The Journal of Implant & Advanced Clinical Dentistry
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Rebuilding Buccal Plate Deficiency During Immediate Implant Placement

  • Journal:Rebuilding Buccal Plate Deficiency During Immediate Implant Placement Volume: vol. 10 No. 3 Date: April 2018
    Authors:Héctor N. Norero, Mauricio A. Ibanez, Ana Luisa Bernotti, Gregori M. Kurtzman, Dr. Lank Mahesh, Dr. Nitika Poonia, Dr. Vishal Gupta, Britto Falcón-Guerrero

    6. A New Technique for Rebuilding the Buccal Plate during Placement of Immediate Dental Implants in an Extraction Site with Buccal Defects

    The final decision when placing a dental implant in an extraction site must be done looking at the integrity of the socket walls. When the buccal plate is partially or totally lost, the primary treatment goal is to preserve the socket until it matures for good implant stability and good esthetic results. What this technique proposes is to allow an immediate implant placement without the problems, esthetic and functional issues of the future final restoration.

    16. The Bernotti V-Y Flap: An Alternative to Manage Soft Tissue Esthetic Issues with Implants

    Mucosal issues such as inflammation, swelling, fistulas, lack of sufficient keratinized tissue, deficient buccal contour volume, recession and thin biotype became treatment challenges with implant and natural tooth restorations, especially when less than ideal 3D position implant placement has resulted. Management of the soft tissue with an inadequate flap incision may complicate surgical results instead of improving the clinical situation, leading to apical mucosal recession and the resulting aesthetic complications that may ensue. The “Bernotti V-Y Flap” eliminates the complications reported with other approaches to correct these clinical issues.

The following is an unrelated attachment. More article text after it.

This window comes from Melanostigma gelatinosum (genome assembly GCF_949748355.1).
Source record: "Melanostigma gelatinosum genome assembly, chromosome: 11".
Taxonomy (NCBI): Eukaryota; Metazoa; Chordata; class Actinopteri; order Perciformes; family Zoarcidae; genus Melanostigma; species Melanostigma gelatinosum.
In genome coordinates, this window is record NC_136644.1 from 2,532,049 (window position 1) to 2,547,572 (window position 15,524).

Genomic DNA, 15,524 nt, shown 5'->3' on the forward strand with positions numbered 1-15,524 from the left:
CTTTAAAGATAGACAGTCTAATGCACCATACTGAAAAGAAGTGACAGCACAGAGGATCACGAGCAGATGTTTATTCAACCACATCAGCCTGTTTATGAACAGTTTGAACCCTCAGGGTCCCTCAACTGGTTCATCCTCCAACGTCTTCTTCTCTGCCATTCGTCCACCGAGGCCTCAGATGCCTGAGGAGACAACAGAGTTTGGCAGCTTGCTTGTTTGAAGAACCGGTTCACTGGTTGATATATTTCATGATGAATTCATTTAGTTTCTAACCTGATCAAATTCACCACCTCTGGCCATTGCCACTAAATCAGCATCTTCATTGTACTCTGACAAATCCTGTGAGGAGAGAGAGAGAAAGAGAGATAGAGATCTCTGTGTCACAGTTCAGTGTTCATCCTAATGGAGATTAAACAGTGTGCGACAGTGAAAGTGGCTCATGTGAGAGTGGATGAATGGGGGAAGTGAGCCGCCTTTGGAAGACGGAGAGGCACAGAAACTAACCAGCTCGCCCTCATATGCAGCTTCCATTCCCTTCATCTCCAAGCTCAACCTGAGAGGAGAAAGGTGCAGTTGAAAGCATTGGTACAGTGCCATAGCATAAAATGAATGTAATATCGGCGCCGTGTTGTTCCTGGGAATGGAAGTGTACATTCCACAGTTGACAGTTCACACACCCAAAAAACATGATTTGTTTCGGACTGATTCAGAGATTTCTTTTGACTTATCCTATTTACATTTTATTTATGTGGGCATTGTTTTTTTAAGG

28. Soft Tissue Augmentation to Increase Width of Keratinized Tissue Around Dental Implants Using Tissue Fixation Screws: A Novel Technique for Graft Tissue Stabilization

    Presence of adequate width of attached gingiva for longevity of implants has long been debated upon. The implant-mucosa interface differs from the interface between the mucosa and natural teeth, and these differences are important to the understanding of the susceptibility of implants to infection. Few studies have examined the relationship between the width of keratinized mucosa and the health of peri-implant tissues. The results of these studies are contradictory.

    34. The Waya Technique: A Novel Approach Using a Palatal Flap of Apical Repositioning for Primary Tension-Free Closure in Maxillary Bone Augmentation

    The success of the processes of horizontal bone augmentation requires that the procedure has a tension-free closure. The greatest challenge in these regenerative techniques is to establish a flap design that covers an increased dimension after the bone graft had been applied to the defect; for this objective there are frequently using alternatives, but they cause loss of vestibular depth and keratinized mucosa, that cause functional and aesthetic discomfort.


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